Style / July 2016

Paul Newman Daytona: Birth of a Legend

How a Hollywood screen icon became tied to the most expensive wristwatch ever sold at auction.

Paul Newman’s best-known roles were like photographic negatives to his true, almost-supernatural talent, offering insightful — if not fleeting — glimpses to the man within. As if usurping and upending Plato’s allegory of the Cave, he cast celluloid shadows of himself that were poignant representations of the intensely private person that lay within the physical manifestation of the second coming of the Greek god Adonis. Because in rare — you can count them on one hand — instances in cinematic history have physical beauty, preternatural talent, intellect and moral conscience combined so transcendently. He did his finest work in four films: as ‘Fast’ Eddie Felson in the pool-hall retelling of the Hubris myth, The Hustler; as the deliciously self-obsessed and unrepentantly callous Hud Bannon in the eponymous Western Hud; and as America’s greatest extrapolation on the postwar Ionesco-type existential antihero in Stuart Rosenberg’s incredible Cool Hand Luke. And yes, he was one part of the greatest buddy movie/love triangle of all time, Butch Cassidy and the Sundance Kid.

Whereas each of the men he is best known for playing is, to varying degrees, morally ambiguous; in his real life, Newman excelled — in all areas of morality. As a husband (he was married for over half a century to Joanne Woodward), he was unerringly faithful and loving. As a moralist and political activist, he was at one time placed 19th on Richard Nixon’s list of enemies for his outspoken opposition to America’s involvement in the Vietnam War.

"Whereas each of the men he is best known for playing is, to varying degrees, morally ambiguous; in his real life, Newman excelled — in all areas of morality."

But it was Newman’s philanthropic ventures that inspired us the most. The man who donated USD10 million in 2007 to his alma mater (Kenyon College, Ohio) and co-founded the Committee Encouraging Corporate Philanthropy led the way by turning his own saint-like benevolence up to 11 when Newman’s Own, the food brand he co-founded in 1982, unexpectedly became a success. To date, over USD300 million of its profits have gone to various charities.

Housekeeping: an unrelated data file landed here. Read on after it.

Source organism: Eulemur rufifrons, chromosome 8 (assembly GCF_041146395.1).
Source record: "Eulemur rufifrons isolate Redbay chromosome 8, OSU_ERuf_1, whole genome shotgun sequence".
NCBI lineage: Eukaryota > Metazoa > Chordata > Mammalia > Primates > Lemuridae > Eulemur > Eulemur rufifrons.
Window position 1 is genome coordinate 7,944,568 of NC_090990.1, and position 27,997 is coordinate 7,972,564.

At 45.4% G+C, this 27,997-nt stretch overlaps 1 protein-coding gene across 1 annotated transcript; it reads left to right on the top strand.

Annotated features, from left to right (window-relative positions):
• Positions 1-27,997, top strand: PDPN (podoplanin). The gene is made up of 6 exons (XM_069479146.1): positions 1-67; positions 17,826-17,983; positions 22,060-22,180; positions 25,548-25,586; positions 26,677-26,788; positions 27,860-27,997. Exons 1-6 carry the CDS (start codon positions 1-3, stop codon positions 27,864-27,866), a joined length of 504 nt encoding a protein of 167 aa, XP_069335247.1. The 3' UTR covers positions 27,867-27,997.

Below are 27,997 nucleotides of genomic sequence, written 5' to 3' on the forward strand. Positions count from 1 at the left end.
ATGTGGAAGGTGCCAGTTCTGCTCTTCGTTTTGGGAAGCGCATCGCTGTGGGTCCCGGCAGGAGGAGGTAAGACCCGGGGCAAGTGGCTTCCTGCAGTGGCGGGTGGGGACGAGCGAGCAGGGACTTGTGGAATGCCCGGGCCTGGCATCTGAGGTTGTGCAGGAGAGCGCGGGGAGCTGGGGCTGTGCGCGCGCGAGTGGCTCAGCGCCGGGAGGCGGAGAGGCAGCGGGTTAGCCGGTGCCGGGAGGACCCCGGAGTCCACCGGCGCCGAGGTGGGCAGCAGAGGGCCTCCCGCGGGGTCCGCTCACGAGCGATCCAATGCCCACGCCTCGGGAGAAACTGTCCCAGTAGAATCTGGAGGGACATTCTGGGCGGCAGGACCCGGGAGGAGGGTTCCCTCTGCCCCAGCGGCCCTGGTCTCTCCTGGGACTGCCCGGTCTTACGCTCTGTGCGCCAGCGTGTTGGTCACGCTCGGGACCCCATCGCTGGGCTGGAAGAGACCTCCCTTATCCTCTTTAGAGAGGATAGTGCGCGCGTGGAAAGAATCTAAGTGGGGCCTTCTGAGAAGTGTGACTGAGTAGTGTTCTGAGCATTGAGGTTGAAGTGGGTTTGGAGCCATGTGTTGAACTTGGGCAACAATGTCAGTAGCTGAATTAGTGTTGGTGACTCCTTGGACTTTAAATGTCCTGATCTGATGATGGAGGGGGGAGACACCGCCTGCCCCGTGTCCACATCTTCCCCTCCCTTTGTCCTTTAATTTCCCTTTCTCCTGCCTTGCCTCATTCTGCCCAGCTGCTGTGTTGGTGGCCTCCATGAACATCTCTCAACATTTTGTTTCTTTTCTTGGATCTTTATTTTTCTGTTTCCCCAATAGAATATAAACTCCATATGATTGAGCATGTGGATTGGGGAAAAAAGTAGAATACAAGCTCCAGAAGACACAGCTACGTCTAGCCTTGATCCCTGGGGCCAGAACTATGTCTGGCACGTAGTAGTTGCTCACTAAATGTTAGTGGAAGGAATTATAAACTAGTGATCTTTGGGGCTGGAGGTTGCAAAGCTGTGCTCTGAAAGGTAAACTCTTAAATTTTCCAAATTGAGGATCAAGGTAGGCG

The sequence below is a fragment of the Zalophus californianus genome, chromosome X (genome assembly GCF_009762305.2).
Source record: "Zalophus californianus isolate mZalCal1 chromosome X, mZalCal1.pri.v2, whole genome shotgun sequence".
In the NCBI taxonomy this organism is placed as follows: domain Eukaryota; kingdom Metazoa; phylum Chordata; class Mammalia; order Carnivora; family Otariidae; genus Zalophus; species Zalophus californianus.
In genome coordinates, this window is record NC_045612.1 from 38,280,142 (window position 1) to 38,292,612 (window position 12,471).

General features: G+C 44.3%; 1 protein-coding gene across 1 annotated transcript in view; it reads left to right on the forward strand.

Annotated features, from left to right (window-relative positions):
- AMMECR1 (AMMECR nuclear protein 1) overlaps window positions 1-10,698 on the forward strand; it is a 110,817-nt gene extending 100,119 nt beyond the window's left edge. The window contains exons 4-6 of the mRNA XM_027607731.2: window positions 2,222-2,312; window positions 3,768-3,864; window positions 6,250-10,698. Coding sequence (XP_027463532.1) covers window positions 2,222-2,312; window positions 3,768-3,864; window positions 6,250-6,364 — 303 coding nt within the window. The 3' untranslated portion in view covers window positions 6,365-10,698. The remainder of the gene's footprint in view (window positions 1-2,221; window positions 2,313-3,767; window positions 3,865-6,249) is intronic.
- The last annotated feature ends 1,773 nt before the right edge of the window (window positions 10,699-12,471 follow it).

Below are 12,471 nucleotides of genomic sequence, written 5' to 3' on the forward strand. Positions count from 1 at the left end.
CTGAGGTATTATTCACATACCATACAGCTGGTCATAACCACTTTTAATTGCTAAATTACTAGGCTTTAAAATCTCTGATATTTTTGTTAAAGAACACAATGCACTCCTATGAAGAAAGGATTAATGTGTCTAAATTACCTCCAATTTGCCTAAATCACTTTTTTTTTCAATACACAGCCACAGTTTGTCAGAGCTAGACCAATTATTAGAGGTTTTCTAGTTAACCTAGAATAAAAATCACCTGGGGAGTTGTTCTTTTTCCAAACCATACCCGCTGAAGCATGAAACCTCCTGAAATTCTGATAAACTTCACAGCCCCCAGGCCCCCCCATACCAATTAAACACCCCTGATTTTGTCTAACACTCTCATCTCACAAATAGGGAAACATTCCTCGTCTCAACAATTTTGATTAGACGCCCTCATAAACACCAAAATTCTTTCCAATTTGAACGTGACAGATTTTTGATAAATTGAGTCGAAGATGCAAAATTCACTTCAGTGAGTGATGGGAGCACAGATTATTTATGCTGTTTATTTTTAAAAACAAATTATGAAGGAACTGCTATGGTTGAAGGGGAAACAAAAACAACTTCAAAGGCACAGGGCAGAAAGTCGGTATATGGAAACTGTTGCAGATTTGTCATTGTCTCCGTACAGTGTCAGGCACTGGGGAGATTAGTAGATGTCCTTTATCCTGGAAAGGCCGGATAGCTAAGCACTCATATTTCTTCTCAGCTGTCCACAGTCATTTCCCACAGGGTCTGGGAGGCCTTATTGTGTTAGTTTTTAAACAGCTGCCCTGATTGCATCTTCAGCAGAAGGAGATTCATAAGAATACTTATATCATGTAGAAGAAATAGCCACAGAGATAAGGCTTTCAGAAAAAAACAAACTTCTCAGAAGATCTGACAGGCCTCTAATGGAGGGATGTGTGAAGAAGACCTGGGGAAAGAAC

Not only did Newman make altruism cool by building a retreat for terminally and seriously ill children, but he also had the humor to name it the ‘Hole in the Wall Gang Camp’, after the hideout in the masterpiece Butch Cassidy and the Sundance Kid. The memoir he co-wrote on the camps and the Newman’s Own venture also had a title that crackled with warm, dry and beautifully evocative wit: Shameless Exploitation in Pursuit of the Common Good. It was his canon and he was its Saint.

Throughout his career as one of America’s greatest screen idols — he was a pioneer graduate of Lee Strasberg’s school of method acting, but he neither flamed out, lived hard, died young and left a good-looking corpse — like James Dean — nor gave himself over to saturnine, primordial appetites like Marlon Brando. Neither did he steal another man’s wife like Steve McQueen. He was, to a fault, understated and humble, almost as if he had wrenched apart, from his Freudian ‘id’, one side of himself to revel unchained upon the screen while his earthbound form was presided over by his hyper-moral ‘super-ego’. Indeed, beyond acting, the only sign of Newman’s aggressive nature was expressed in his one other passion... auto racing.

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Wei Koh

The Rake's Founder & Editorial Director.